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EFFICACY AND ACCEPTABILITY OF ACUTE TREATMENTS FOR PERSISTENT DEPRESSIVE DISORDER: A NETWORK META-ANALYSIS

Authors

  • Levente Kriston Ph.D.,

    Corresponding author
    1. Department of Medical Psychology, University Medical Center Hamburg-Eppendorf, Hamburg, Germany
    • Correspondence to: Levente Kriston, Department of Medical Psychology, University Medical Center Hamburg-Eppendorf, Martinistr. 52, D-20246 Hamburg, Germany. E-mail: l.kriston@uke.de

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  • Alessa von Wolff M.A.,

    1. Department of Medical Psychology, University Medical Center Hamburg-Eppendorf, Hamburg, Germany
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  • Annika Westphal B.A.,

    1. Department of Medical Psychology, University Medical Center Hamburg-Eppendorf, Hamburg, Germany
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  • Lars P. Hölzel B.A.,

    1. Department of Psychiatry and Psychotherapy, University Medical Center Freiburg, Freiburg, Germany
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    • These authors contributed equally to this work.

  • Martin Härter M.D., Ph.D.

    1. Department of Medical Psychology, University Medical Center Hamburg-Eppendorf, Hamburg, Germany
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    • These authors contributed equally to this work.


  • Contract grant sponsor: German Ministry of Education and Research; Contract grant number: 01KG0923.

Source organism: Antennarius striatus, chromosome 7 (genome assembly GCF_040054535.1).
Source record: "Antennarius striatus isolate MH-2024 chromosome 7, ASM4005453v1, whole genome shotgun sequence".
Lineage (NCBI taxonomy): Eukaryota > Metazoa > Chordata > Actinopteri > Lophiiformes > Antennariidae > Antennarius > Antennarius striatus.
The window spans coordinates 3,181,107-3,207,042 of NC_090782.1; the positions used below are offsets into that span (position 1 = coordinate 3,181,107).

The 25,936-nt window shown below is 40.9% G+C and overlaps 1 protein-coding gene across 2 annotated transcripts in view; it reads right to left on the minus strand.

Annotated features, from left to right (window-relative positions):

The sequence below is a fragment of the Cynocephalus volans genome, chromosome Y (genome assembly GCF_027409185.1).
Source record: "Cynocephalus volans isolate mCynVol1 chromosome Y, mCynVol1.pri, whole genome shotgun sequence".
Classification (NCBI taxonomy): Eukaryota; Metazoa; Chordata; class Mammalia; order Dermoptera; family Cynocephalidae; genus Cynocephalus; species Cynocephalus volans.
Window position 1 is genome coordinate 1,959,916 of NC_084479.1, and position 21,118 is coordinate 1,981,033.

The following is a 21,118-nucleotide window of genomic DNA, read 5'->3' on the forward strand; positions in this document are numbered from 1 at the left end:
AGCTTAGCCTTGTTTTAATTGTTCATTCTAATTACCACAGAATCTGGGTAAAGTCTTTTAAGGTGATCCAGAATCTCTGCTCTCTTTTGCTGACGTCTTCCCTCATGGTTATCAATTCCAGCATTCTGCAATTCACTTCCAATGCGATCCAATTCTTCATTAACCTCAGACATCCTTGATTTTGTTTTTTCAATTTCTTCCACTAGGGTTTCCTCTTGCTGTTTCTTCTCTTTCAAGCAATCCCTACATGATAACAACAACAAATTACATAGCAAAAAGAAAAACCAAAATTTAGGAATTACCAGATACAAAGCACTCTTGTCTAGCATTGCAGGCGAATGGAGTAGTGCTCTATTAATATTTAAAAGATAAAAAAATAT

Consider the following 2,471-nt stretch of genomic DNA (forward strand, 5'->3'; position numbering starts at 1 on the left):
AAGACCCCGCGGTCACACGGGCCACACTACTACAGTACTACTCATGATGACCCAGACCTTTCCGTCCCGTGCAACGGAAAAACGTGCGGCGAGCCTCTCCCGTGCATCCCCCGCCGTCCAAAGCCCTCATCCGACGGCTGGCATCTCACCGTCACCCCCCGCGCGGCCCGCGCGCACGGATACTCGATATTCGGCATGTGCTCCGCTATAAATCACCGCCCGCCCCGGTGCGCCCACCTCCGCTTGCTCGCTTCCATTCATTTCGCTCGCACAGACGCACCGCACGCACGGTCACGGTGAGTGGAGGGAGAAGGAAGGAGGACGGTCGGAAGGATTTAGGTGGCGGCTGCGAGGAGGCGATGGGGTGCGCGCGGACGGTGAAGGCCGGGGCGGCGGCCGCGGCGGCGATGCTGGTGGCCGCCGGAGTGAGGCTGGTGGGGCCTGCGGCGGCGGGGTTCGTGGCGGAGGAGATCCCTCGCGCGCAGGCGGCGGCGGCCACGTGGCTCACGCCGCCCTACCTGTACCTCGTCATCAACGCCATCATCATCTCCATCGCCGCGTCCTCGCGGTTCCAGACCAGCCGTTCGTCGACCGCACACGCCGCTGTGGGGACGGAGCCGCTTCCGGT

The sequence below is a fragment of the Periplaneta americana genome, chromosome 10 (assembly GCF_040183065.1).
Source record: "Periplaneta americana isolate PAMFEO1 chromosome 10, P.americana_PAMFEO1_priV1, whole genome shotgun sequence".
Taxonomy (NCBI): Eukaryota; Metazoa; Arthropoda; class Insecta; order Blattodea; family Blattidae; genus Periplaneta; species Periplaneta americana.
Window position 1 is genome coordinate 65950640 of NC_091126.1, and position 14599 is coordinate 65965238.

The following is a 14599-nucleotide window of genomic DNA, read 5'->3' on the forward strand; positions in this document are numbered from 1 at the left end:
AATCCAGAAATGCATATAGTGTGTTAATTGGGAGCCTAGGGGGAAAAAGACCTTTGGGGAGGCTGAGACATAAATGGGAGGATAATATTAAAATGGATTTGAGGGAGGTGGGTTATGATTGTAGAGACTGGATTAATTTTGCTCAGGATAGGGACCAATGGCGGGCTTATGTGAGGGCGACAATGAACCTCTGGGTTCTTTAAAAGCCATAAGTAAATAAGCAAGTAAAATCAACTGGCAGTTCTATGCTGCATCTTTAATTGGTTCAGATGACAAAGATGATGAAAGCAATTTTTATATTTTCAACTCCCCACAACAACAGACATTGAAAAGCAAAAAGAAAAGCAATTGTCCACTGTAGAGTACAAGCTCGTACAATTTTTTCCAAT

Abstract

Background

We aimed to synthesize the available evidence on the relative efficacy and acceptability of specific treatments for persistent depressive disorder.

Methods

We searched several databases up to January 2013 and included randomized controlled trials that compared acute pharmacological, psychotherapeutic, and combined interventions with each other or placebo. The outcome measures were the proportion of patients who responded to (efficacy) or dropped out from (acceptability) the allocated treatment. Data synthesis was performed with network meta-analysis.

Results

A network of 45 trials that tested 28 drugs included data from 5,806 and 5,348 patients concerning efficacy and acceptability, respectively. A second network of 15 trials that tested five psychotherapeutic and five combined interventions included data from 2,657 and 2,719 patients concerning efficacy and acceptability, respectively. Among sufficiently tested treatments, fluoxetine (odds ratio (OR) 2.94), paroxetine (3.79), sertraline (4.47), moclobemide (6.98), imipramine (4.53), ritanserin (2.35), amisulpride (5.63), and acetyl-l-carnitine (5.67) were significantly more effective than placebo. Pairwise comparisons showed advantages of moclobemide (2.38) and amisulpride (1.92) over fluoxetine. Sertraline (0.57) and amisulpride (0.53) showed a lower dropout rate than imipramine. Interpersonal psychotherapy with medication outperformed medication alone in chronic major depression but not in dysthymia. Evidence on cognitive behavioral analysis system of psychotherapy plus medication was partly inconclusive. Interpersonal psychotherapy was less effective than medication (0.48) and cognitive behavioral analysis system of psychotherapy (0.45). Several other treatments were tested in single studies.

Conclusions

Several evidence-based acute pharmacological, psychotherapeutic, and combined treatments for persistent depressive disorder are available with significant differences between them.

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